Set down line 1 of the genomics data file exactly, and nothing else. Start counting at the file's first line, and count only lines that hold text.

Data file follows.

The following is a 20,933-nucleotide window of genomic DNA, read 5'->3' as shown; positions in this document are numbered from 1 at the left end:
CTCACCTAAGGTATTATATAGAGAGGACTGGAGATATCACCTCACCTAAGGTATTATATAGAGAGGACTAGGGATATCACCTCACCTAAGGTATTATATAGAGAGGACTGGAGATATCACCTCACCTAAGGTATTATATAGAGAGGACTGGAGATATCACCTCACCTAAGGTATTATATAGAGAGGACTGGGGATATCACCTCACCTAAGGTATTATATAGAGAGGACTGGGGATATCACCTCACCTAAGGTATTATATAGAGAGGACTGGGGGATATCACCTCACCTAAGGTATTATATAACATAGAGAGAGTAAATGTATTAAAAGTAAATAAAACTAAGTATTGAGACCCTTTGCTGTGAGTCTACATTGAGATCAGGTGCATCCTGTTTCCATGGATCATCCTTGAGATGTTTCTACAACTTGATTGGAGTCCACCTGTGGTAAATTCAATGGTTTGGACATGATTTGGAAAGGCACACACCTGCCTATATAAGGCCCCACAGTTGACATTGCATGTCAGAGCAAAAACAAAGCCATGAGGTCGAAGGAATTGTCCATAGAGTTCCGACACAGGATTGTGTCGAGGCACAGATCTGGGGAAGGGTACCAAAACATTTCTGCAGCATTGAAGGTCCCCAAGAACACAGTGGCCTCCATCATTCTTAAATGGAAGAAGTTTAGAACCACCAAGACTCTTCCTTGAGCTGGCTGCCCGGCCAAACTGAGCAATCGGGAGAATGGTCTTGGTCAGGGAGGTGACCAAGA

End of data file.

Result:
The following is a 20,933-nucleotide window of genomic DNA, read 5'->3' as shown; positions in this document are numbered from 1 at the left end: